Perhaps on of the saddest tales in all of the South is the story of Mary the Elephant. Mary was a circus elephant in 1916 with Sparks Brother's Circus. The Circus had hired a drifter by the name of "Red" that day to be Mary's handler. During the pre-circus parade in Kinsport, TN Red smacked Mary with his bull hook. Mary responded by wrapping her trunk around Red and threw him to the ground. She then took her foot placed it on Red's head and squished it like a grape. It is reported that local children were traumatized for life.
But the show must go on: Mary performed in the circus as normal. Unfortunately for Mary, the people of Kingsport were enraged that an Elephant straight up murdered a man in front of their children. To answer their concerns the Ringmaster announced that the following show in Erwin, TN would also feature a public execution of the murderous elephant.
The deed was carried out in Erwin, TN. A railroad wench was used to hang Mary by the neck. The chain snapped the first go around and Mary crashed to the ground, still alive. Of course this would not deter the circus, they rehung Mary by the neck until she died. She was then dumped in an unmarked grade and the circus left Erwin, TN. It is reported that local children were traumatized for life.
A single picture of the execution was taken on that day. Some people find this image incredibly disturbing, so be warned. You can see it HERE.
It is said that the people of Erwin are not proud of their legacy as "The Town that Hung an Elephant" and that the subject is somewhat taboo. However, There was one business who wasn't afraid to capitalize on the legacy: Hanging Elephant Antiques. They were not subtle about it either, as they used the infamous image of Mary hanging as their logo. Here is an old picture of their logo I found on the internet.
|NOT MY PICTURE|
On a small side note, Erwin, TN sits in the stretch of Mountains that straddles the NC and TN state line. This stretch of mostly unpopulated land was actually its own state at one point. This state was known as "Franklin". There are small reminders here and there that pay homage to the lost state of Franklin.
So anyways, upon arriving in Erwin. I went to the only logical place I could think of to find out info on Mary the Elephant: Hanging Elephant Antiques. Unfortunately, the shop no longer existed. Its logo had been removed and covered up with this.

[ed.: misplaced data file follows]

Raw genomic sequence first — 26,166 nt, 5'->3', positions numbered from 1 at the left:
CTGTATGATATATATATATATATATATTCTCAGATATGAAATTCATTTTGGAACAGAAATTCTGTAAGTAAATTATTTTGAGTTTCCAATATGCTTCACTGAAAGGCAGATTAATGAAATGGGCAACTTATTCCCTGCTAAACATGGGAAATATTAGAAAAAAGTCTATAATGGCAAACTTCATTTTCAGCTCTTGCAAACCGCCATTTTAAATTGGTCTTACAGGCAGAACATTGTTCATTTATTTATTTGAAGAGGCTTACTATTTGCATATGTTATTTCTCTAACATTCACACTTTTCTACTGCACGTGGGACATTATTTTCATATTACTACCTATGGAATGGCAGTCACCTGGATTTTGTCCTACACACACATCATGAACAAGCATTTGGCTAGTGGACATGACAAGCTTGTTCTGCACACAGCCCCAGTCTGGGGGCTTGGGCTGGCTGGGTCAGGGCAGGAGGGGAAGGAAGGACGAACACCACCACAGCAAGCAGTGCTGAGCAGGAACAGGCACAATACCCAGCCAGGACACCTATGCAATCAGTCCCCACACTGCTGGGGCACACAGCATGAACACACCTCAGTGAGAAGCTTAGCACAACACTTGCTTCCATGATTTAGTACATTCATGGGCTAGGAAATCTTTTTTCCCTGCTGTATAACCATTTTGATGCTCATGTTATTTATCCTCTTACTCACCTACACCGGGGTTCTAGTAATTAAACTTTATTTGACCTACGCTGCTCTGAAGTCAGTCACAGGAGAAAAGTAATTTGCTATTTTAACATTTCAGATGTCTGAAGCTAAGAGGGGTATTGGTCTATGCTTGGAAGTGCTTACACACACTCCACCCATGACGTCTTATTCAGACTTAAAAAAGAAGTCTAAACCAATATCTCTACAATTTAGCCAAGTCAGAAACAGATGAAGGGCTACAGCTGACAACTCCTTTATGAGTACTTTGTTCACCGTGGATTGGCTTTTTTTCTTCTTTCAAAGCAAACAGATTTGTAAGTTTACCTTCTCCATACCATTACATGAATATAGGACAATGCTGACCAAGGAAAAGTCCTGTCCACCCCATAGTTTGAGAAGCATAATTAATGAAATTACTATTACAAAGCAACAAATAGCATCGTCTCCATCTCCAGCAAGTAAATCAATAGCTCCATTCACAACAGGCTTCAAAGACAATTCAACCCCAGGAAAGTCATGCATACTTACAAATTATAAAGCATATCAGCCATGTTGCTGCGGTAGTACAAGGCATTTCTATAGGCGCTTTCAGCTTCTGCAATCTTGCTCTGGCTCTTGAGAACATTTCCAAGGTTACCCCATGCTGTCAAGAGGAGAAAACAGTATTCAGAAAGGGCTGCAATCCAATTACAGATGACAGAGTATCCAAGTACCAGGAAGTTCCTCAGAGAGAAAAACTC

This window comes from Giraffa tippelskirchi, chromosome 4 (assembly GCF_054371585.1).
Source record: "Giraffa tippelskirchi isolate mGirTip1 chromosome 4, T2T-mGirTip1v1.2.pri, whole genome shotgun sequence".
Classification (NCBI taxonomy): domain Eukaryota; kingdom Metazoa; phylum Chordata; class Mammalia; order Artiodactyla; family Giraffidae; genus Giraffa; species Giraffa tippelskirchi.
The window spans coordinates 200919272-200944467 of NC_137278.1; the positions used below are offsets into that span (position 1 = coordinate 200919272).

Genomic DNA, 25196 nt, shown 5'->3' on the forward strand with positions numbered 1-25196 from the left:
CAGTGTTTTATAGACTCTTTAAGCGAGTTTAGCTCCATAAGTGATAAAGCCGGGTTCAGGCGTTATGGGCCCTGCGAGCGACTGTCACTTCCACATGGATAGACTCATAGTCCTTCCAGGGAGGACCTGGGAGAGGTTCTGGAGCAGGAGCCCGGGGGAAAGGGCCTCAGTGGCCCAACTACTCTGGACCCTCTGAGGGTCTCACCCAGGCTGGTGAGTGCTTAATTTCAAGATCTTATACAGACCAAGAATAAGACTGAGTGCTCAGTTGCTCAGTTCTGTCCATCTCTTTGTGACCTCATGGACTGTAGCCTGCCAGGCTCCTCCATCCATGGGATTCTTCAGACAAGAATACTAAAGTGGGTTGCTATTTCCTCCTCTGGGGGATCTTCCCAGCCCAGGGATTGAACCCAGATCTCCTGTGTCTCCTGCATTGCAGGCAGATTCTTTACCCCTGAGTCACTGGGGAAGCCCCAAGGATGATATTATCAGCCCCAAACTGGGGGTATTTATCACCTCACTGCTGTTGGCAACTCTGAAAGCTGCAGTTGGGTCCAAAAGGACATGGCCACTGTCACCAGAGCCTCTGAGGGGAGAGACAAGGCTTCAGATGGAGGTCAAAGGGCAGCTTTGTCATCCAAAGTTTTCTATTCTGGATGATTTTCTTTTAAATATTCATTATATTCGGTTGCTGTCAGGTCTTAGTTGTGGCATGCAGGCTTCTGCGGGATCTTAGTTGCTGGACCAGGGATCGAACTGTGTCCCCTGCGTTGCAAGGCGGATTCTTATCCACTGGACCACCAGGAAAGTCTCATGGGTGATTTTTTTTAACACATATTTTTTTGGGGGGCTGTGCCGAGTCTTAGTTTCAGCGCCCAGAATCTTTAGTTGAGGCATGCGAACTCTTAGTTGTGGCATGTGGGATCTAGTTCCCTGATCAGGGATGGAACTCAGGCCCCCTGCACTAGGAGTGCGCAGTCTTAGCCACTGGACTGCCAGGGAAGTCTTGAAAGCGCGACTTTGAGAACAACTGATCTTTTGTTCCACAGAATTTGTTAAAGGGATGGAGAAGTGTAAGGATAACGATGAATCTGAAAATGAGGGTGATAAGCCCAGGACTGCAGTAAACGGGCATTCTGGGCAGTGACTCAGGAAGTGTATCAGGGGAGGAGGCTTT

The haunting image of and Elephant swinging by its neck was gone and replaced with image of a little girl swinging from God's finger tips.
But I was not ready to give up. Some quick research showed that there is a local history museum in town. So off to the Unicoi County Heritage Museum I went.
The museum was curated by an older lady. She was extremely friendly and eager to talk to me about the local history. Oddly enough, even though the museum was much larger then most local museums of its type, it didn't make a single mention of its most famous scandal. The curator never mentioned anything about Mary either and I was a little nervous about bringing it up. The lady shadowed me through the museum, which actually had one of the best collections of unintentionally creepy mannequins I have ever seen.
|Check out the hand|
I finally worked up the nerve to ask the lady about Mary. She waved her hand in the air and sighed. Obviously she was tired of people asking about the elephant. "It was a mercy killing," she said, and just as quickly she moved onto the next exhibit without another word about Mary. She showed me the only part of the museum she didn't like: The Taxidermy room. Personally, I rather enjoyed it.
The lady was even kind enough to open up the railroad museum in the back that was not yet open to the public and showed me around.
As we left the Railroad Museum, I had finally worked up the courage to bring up Mary again.
"Early, you said that Elephant hanging was a mercy killing."
"Yes," she said. Then suddenly she waved at someone off in the distant and walked off leaving me standing there by myself.
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